With the doors open, you can walk from one courtyard all the way through the house and into the next courtyard almost without
noticing the transition. At the same time, you can close it up, so you feel sheltered and contained. “When we last visited in April, the weather wasn’t great,” says Fiona, “so we shut the sliding doors and lit the fire, and it was warm and cosy. In December, when it’s hot, everything opens up and even when you’re inside, you feel connected to the outdoors.”
Bert also played around with the idea of the traditional gable, reversing the usual solid mass to make an almost transparent aluminium slatted gable that glows at night when lit from the inside reinforcing the element of transparency. He tempered such contemporary touches by sticking to simple and honest materials like wood panelling and bagged brickwork to create an understated, relaxed kind of luxury: “Luxury in terms of lifestyle, not ostentation, understated and simple.” The reassuring bulk of the somewhat oversized bluegum (eucalyptus) columns and the raw wooden beams does the aesthetic work of grounding the materials.
“The broad oak plank flooring is saw- cut and creates the feeling of a weathered barn.” says Bert. In other areas, it is a simple tinted screed, which is easy to sweep when beach sand is walked into the house. He used poplar with a slight grey wash for the beams and ceiling. The natural, Scandinavian feel of the timber creates a neutral backdrop for the furnishings, where brightly coloured pieces can stand out. “The brass details used extensively throughout pop out because they’re set against a very neutral palette of finishes,” Bert says.
AJ Bell and Carla De Fondaumiere of GDF Design Lab worked with Fiona on the interiors. “I have very eclectic taste,” says Fiona. She happened to be travelling quite a lot during the time they were at work, and chose a good deal of the furniture herself, so the furnishings reflect a diversity of influences. The guiding principle, however, was a relaxing and comfortable atmosphere that could accommodate family and fun and boisterous boys, and yet still be aesthetically pleasing.
“It’s quite playful and fun,” says Carla. “Not over-designed.” Although there are aspects of bold colour, the interiors are simple and uncluttered. “There isn’t a lot of furniture,” she adds. There are pops of bright colour, such as the vivid green of the Marcel Wanders’ Cocktail chairs in the lounge, and statement designs like the Pig Table by Front for Moooi, but overall the house remains unfussy.
The interiors also include a fairly even mix of imported and local designs. The indoor and outdoor dining tables are by Egg Design and Meyer von Wielligh respectively. Beauty Bureaus by Dokter and Misses feature throughout the guest bedrooms, and benches and other designs by Laurie Wiid Van Heerden make frequent appearances. There are also key pieces by Vogel Design. In the master bedroom, for example, a bed by Vogel features a beautifully woven bespoke cord headboard that evokes the geometries of traditional African patterning, while the modern commercial aesthetic of Shine Shine fabrics adds contemporary flare. Easy-going local classics, such as the brightly painted Malawi chairs, keep it unpretentious.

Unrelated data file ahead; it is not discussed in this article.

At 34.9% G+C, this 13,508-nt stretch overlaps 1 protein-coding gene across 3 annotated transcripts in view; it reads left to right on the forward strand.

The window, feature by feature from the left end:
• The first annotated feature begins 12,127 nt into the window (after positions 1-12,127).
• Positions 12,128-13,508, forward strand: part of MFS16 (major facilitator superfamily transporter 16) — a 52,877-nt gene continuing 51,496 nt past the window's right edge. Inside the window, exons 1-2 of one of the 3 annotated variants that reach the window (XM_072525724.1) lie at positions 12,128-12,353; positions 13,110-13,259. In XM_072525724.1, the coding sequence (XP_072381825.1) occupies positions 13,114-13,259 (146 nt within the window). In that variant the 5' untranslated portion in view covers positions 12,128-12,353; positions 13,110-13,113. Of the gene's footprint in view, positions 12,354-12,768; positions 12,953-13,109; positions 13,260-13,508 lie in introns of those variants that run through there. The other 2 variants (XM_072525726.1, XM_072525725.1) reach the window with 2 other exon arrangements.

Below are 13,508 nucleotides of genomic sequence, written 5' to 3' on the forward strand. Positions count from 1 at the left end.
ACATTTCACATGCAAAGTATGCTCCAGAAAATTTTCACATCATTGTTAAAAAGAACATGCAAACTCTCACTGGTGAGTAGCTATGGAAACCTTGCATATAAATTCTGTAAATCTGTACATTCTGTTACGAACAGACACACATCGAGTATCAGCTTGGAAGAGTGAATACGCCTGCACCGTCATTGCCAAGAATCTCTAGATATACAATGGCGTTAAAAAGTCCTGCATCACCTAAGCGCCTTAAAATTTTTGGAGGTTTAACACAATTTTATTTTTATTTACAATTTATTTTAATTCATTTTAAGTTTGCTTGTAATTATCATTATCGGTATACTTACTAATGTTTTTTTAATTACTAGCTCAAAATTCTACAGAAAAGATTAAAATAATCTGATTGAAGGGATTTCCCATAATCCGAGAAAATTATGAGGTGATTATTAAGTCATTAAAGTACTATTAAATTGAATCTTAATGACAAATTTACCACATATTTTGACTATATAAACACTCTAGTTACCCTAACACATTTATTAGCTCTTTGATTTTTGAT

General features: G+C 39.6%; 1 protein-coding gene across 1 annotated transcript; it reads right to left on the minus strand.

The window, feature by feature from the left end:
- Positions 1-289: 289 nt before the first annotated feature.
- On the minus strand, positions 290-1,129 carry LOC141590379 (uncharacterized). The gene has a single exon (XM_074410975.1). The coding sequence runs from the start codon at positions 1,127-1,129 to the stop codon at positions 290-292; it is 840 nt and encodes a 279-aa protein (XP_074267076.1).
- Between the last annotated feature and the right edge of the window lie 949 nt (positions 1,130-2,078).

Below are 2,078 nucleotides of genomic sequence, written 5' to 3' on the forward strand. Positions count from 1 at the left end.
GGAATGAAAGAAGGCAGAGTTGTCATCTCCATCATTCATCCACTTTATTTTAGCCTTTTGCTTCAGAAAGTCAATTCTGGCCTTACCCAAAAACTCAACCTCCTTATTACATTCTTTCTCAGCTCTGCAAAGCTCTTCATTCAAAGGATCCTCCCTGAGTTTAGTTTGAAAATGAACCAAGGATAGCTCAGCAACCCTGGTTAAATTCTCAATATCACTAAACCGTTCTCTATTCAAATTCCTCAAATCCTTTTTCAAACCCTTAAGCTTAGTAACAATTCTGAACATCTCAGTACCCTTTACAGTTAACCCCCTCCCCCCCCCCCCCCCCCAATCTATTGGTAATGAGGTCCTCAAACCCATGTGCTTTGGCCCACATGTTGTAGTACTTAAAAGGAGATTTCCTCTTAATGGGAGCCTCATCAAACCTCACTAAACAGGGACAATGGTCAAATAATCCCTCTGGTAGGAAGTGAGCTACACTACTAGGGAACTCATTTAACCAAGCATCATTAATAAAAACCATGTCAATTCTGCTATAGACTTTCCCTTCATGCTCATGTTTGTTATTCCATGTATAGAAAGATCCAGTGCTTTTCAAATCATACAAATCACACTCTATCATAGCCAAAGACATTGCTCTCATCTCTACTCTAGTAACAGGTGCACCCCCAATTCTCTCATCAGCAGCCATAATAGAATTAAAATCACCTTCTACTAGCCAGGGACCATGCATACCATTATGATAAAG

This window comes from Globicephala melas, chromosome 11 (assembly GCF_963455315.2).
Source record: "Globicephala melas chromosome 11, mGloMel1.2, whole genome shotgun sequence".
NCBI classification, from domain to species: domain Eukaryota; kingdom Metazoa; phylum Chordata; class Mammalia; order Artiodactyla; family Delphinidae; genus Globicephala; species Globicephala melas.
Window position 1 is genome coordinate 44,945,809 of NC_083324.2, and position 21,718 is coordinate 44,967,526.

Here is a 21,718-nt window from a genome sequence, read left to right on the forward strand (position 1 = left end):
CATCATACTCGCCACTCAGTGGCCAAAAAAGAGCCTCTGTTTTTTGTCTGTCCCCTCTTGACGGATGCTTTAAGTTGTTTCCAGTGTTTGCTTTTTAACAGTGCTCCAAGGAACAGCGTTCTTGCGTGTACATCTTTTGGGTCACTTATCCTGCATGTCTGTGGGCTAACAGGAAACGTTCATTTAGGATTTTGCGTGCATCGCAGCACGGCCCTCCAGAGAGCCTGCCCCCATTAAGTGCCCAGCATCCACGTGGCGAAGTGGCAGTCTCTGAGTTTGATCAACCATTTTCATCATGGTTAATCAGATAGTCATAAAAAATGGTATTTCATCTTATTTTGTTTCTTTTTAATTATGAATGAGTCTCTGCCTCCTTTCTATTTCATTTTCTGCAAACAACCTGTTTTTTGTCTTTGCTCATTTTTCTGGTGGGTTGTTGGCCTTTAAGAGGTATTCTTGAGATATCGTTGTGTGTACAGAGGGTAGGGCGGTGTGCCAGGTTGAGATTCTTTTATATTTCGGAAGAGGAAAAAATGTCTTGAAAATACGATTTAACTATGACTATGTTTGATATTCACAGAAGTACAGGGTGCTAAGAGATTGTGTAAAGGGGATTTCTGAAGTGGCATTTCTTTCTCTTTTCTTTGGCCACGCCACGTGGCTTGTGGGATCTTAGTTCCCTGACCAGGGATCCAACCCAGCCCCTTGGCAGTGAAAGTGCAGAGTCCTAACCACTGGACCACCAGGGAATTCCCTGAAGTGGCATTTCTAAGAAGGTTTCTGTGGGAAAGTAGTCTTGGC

“We tried to reuse a little bit of the stuff that was in the existing house,” says Fiona. There were a few traditional old wooden wardrobes left behind. “We saved them, and repainted them in glossy colours,” say AJ and Carla. “One is now acid yellow, one was blue, one was orange.” In a whimsical touch, they even reused a large, unlikely chandelier in the kitchen. “We kept it there, tongue in cheek, in defiance of all the other good taste,” says Fiona.
A little like the use of timber throughout, which creates a sense of unity and calm, the bedrooms are all similarly kitted out. “The colours are different, but most of the furnishings were the same,” say AJ and Carla. “It creates a sense of coherence.”
The emphasis, as it should be, is on the experience: Stepping out of the bedroom in the morning for a first cup of coffee. “The river is absolutely magnificent, and constantly changing,” says Fiona. “Sometimes when you wake up, it’s choppy and the next time it’s as still as glass. It’s magical.”
Mornings are spent on the river or at the beach. “We have lovely lunches in that thatched area,” she says. “It’s just fantastic sitting around that huge table.”
There are ceaseless games of table tennis in the playroom and soccer on the lawn. “The kids have a riot playing and jumping between the courtyards and hiding under the benches,” says Fiona. There’s space for lounging by the pool, and it’s easy to find somewhere quiet to retreat when you want to. Even at bed time, the communal basin in the kids’ sleeping area makes brushing teeth together an event before climbing into the loft spaces above, packed with extra beds.
“We should just move there, really,” laughs Fiona. “We live far too fussily. For all its beauty and comfort, the house is minimal, and it’s really liberating.”